New UK and USA ‘space weather’ service using UCL tech
4 June 2019
UCL is taking the lead on developing a new instrument for use on space weather monitoring spacecraft to observe the solar wind, in order to protect astronauts, satellites and ground infrastructure.
The £7 million (€8 million) UK Space Agency funding for the UCL Mullard Space Science Laboratory was announced today as the UK and USA confirm they will be working together to establish an enhanced space weather forecasting system.
Extreme events can be hazardous to astronauts and impact electrical infrastructure, telecommunications systems, aviation and satellite navigation. Due to the potential for disruption and impact on industry, space weather appears on the UK National Risk Register.
The Sun is always emitting magnetised plasma called the ‘solar wind’. While conditions are often benign, strong solar wind can produce disruptive space weather by disturbing the Earth’s magnetic field.
More severe space weather can occur when the Sun occasionally discharges large bubbles of magnetised plasma known as coronal mass ejections.
Thanks to funding from the UK Space Agency, allocated through the European Space Agency (ESA), scientists and engineers at UCL MSSL will develop a cutting edge ‘plasma analyser’ which, when placed in deep space, will give early warning of imminent, damaging space weather.
Professor Andrew Fazakerley, Director of the UCL Mullard Space Science Laboratory, said: “UCL has many years of research experience in the science of space weather and in building instruments with which to study it, most recently through roles in providing both solar and space plasma instruments for ESA’s upcoming Solar Orbiter mission.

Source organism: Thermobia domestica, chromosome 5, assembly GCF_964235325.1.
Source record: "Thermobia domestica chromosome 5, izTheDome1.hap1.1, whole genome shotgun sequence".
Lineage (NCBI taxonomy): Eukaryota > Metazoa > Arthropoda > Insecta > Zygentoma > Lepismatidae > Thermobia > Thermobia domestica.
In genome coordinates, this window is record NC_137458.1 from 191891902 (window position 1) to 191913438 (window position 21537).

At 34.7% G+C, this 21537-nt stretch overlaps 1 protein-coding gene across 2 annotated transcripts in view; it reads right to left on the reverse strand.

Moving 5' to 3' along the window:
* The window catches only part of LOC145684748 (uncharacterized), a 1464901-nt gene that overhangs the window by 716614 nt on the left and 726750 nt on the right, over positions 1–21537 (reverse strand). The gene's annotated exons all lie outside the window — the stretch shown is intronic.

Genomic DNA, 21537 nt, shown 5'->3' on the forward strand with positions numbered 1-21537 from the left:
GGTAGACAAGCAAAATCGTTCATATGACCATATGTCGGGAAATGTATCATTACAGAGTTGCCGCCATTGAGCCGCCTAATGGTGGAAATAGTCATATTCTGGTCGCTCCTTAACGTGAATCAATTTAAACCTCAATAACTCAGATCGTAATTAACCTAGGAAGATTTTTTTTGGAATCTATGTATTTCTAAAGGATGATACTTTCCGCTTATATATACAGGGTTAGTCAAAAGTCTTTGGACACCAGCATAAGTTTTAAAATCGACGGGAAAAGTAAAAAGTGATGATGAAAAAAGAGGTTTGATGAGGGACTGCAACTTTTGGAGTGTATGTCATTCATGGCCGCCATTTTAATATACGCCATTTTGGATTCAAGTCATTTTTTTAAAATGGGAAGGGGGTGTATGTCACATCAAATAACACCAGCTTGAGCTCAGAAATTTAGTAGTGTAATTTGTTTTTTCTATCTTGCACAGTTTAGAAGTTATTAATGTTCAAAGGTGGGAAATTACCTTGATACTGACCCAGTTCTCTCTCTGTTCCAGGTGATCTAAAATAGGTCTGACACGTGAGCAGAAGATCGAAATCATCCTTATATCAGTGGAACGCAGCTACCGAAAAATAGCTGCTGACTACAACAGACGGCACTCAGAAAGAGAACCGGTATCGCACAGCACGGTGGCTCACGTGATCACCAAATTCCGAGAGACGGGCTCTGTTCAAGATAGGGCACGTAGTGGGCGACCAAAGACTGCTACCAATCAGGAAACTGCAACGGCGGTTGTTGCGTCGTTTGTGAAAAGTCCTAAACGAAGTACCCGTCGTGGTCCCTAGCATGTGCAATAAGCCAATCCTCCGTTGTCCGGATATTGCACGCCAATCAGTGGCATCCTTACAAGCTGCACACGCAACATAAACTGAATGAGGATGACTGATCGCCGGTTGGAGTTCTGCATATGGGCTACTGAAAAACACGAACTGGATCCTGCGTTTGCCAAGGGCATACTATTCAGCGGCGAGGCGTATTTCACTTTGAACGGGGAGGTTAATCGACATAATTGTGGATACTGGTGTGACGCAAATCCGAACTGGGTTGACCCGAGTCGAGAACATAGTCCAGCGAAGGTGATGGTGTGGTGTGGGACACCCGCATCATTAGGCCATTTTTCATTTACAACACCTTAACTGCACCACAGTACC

“I am very pleased that UCL will be able to build on that experience to provide a solar wind plasma analyser designed to meet the special requirements of dedicated operational space weather monitoring missions.”
The UK Space Agency and ESA will collaborate closely on science, space and ground systems technology with the National Aeronautics and Space Administration (NASA) and National Oceanic and Atmospheric Administration (NOAA) in the United States.
In the next five years, NOAA and ESA with support from the UK are planning to launch two complementary solar monitoring satellites.
The UCL-developed ‘plasma analyser’ will fly on ESA’s L5 space weather monitoring mission to observe solar wind, and the UK Space Agency is working cooperatively with ESA and the United States’ NOAA on their complementary L1 space weather monitoring spacecraft.
The solar wind data generated by this instrument, and others at L1, are vital to enable the Met Office Space Weather Operations Centre to issue timely space weather alerts and warnings to assist Critical National Infrastructure operators to effectively mitigate the risk posed by space weather.
Dr Graham Turnock, CEO UK Space Agency said: “Space weather has the potential to cause severe disruption to critical satellite and ground-based infrastructure, so it’s essential that we take steps to mitigate this threat through improving our ability to forecast extreme solar activity.
“The space weather mission projects our global influence by partnering with Europe and the USA, driving and protecting future UK knowledge and prosperity, and keeping Britain safe and secure from potential impacts of space weather.”
- Professor Andrew Fazakerley's academic profile
- UCL Mullard Space Science Laboratory
- UCL Mathematical & Physical Sciences
- Lagrange mission (ESA/A. Baker)
Tel: +44 (0)20 3108 3846
Email: r.caygill [at] ucl.ac.uk